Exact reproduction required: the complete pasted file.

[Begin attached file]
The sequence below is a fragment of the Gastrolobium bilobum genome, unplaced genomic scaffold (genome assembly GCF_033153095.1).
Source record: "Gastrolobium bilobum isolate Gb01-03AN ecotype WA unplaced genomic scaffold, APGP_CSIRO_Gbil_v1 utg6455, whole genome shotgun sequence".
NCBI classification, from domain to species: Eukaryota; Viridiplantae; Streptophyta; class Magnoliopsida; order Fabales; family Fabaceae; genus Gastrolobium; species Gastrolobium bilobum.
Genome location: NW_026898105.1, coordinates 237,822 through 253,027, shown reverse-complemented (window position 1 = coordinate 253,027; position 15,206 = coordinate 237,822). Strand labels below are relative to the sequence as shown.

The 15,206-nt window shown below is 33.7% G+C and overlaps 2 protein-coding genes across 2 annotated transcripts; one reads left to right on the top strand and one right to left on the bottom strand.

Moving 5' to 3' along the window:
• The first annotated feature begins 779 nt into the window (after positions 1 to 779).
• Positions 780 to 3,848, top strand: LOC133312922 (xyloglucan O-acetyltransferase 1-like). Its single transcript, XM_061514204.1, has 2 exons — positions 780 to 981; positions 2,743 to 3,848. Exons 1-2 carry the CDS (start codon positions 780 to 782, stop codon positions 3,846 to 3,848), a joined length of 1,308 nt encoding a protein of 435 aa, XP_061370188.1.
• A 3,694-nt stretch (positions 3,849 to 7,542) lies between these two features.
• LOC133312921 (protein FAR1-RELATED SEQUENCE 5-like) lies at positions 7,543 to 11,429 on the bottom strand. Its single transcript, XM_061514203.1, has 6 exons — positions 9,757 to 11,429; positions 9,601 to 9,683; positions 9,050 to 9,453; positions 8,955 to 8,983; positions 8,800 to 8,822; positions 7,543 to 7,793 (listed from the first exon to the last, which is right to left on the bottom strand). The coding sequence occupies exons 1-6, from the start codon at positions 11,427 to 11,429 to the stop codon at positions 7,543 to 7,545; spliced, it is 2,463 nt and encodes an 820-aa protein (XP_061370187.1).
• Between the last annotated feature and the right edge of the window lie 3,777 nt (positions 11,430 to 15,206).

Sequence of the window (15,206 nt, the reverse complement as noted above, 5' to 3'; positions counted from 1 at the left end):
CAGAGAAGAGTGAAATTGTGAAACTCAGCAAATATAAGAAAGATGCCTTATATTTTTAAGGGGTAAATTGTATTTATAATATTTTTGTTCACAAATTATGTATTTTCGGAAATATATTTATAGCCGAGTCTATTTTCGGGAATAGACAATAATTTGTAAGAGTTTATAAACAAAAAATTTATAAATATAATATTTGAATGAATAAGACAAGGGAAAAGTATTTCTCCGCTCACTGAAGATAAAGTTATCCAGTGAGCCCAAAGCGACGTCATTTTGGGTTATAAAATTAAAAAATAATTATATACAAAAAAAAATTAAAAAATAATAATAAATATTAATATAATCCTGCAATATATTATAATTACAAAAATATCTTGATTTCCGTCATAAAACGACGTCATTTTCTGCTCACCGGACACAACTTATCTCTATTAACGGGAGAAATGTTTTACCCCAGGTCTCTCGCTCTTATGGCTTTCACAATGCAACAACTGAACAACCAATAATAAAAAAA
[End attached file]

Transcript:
The sequence below is a fragment of the Gastrolobium bilobum genome, unplaced genomic scaffold (genome assembly GCF_033153095.1).
Source record: "Gastrolobium bilobum isolate Gb01-03AN ecotype WA unplaced genomic scaffold, APGP_CSIRO_Gbil_v1 utg6455, whole genome shotgun sequence".
NCBI classification, from domain to species: Eukaryota; Viridiplantae; Streptophyta; class Magnoliopsida; order Fabales; family Fabaceae; genus Gastrolobium; species Gastrolobium bilobum.
Genome location: NW_026898105.1, coordinates 237,822 through 253,027, shown reverse-complemented (window position 1 = coordinate 253,027; position 15,206 = coordinate 237,822). Strand labels below are relative to the sequence as shown.

The 15,206-nt window shown below is 33.7% G+C and overlaps 2 protein-coding genes across 2 annotated transcripts; one reads left to right on the top strand and one right to left on the bottom strand.

Moving 5' to 3' along the window:
• The first annotated feature begins 779 nt into the window (after positions 1 to 779).
• Positions 780 to 3,848, top strand: LOC133312922 (xyloglucan O-acetyltransferase 1-like). Its single transcript, XM_061514204.1, has 2 exons — positions 780 to 981; positions 2,743 to 3,848. Exons 1-2 carry the CDS (start codon positions 780 to 782, stop codon positions 3,846 to 3,848), a joined length of 1,308 nt encoding a protein of 435 aa, XP_061370188.1.
• A 3,694-nt stretch (positions 3,849 to 7,542) lies between these two features.
• LOC133312921 (protein FAR1-RELATED SEQUENCE 5-like) lies at positions 7,543 to 11,429 on the bottom strand. Its single transcript, XM_061514203.1, has 6 exons — positions 9,757 to 11,429; positions 9,601 to 9,683; positions 9,050 to 9,453; positions 8,955 to 8,983; positions 8,800 to 8,822; positions 7,543 to 7,793 (listed from the first exon to the last, which is right to left on the bottom strand). The coding sequence occupies exons 1-6, from the start codon at positions 11,427 to 11,429 to the stop codon at positions 7,543 to 7,545; spliced, it is 2,463 nt and encodes an 820-aa protein (XP_061370187.1).
• Between the last annotated feature and the right edge of the window lie 3,777 nt (positions 11,430 to 15,206).

Sequence of the window (15,206 nt, the reverse complement as noted above, 5' to 3'; positions counted from 1 at the left end):
CAGAGAAGAGTGAAATTGTGAAACTCAGCAAATATAAGAAAGATGCCTTATATTTTTAAGGGGTAAATTGTATTTATAATATTTTTGTTCACAAATTATGTATTTTCGGAAATATATTTATAGCCGAGTCTATTTTCGGGAATAGACAATAATTTGTAAGAGTTTATAAACAAAAAATTTATAAATATAATATTTGAATGAATAAGACAAGGGAAAAGTATTTCTCCGCTCACTGAAGATAAAGTTATCCAGTGAGCCCAAAGCGACGTCATTTTGGGTTATAAAATTAAAAAATAATTATATACAAAAAAAAATTAAAAAATAATAATAAATATTAATATAATCCTGCAATATATTATAATTACAAAAATATCTTGATTTCCGTCATAAAACGACGTCATTTTCTGCTCACCGGACACAACTTATCTCTATTAACGGGAGAAATGTTTTACCCCAGGTCTCTCGCTCTTATGGCTTTCACAATGCAACAACTGAACAACCAATAATAAAAAAA